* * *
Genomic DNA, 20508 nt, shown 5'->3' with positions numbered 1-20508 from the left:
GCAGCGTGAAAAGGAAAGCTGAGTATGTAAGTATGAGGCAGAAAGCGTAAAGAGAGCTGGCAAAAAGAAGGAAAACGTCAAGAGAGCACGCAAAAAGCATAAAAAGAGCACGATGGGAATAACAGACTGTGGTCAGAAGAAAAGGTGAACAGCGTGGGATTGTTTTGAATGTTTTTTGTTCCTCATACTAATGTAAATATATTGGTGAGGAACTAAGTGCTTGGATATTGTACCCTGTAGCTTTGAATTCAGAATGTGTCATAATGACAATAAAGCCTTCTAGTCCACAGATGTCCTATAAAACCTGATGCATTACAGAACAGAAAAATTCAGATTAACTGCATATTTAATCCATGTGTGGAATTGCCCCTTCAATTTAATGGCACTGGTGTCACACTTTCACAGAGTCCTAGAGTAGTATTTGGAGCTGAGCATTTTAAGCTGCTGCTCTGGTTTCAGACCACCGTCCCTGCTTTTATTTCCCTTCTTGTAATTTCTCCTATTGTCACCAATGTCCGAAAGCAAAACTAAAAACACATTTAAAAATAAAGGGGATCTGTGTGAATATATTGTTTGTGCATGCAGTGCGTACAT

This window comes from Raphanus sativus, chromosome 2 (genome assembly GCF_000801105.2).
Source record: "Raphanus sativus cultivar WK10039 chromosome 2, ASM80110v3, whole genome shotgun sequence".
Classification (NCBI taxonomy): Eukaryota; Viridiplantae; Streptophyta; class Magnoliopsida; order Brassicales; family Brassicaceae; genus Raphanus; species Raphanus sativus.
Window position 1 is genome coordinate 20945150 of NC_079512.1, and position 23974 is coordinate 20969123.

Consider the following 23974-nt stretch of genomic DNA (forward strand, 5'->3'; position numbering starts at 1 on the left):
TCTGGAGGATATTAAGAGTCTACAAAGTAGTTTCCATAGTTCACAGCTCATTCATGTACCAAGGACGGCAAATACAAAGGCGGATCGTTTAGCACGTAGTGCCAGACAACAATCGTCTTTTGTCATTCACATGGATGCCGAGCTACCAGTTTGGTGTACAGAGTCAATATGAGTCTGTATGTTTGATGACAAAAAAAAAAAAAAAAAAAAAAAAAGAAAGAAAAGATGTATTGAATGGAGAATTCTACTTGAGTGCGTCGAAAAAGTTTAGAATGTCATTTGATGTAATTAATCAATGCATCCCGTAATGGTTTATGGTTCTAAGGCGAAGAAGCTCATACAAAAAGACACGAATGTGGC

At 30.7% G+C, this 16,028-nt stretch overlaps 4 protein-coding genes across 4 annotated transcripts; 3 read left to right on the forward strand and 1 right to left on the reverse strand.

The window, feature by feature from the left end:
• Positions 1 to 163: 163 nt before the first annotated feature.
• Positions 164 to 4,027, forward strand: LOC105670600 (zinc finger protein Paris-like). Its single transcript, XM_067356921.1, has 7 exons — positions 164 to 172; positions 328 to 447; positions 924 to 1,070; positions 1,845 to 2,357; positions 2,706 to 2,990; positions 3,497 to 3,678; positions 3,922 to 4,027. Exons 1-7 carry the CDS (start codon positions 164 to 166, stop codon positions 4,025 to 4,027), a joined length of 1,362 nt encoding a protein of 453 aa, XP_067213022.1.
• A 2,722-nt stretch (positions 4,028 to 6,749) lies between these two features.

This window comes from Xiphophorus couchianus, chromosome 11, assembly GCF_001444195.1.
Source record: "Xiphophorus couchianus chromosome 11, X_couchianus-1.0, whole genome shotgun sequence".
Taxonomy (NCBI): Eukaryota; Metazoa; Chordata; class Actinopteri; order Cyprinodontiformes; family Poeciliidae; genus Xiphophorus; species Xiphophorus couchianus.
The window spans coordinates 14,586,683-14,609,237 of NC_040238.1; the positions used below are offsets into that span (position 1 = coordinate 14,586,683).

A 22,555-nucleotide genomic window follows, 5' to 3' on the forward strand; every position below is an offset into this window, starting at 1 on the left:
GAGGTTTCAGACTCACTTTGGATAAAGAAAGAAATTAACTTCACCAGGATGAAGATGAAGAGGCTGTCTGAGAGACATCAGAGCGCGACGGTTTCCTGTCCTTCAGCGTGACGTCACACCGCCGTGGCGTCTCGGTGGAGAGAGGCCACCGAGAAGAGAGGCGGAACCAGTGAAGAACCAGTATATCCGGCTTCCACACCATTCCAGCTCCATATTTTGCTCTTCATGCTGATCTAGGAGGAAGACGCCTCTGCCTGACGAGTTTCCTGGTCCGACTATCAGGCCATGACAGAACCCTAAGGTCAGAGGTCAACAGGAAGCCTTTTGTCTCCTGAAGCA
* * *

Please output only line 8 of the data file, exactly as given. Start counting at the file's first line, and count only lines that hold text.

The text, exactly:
TCTGGAGGATATTAAGAGTCTACAAAGTAGTTTCCATAGTTCACAGCTCATTCATGTACCAAGGACGGCAAATACAAAGGCGGATCGTTTAGCACGTAGTGCCAGACAACAATCGTCTTTTGTCATTCACATGGATGCCGAGCTACCAGTTTGGTGTACAGAGTCAATATGAGTCTGTATGTTTGATGACAAAAAAAAAAAAAAAAAAAAAAAAAGAAAGAAAAGATGTATTGAATGGAGAATTCTACTTGAGTGCGTCGAAAAAGTTTAGAATGTCATTTGATGTAATTAATCAATGCATCCCGTAATGGTTTATGGTTCTAAGGCGAAGAAGCTCATACAAAAAGACACGAATGTGGC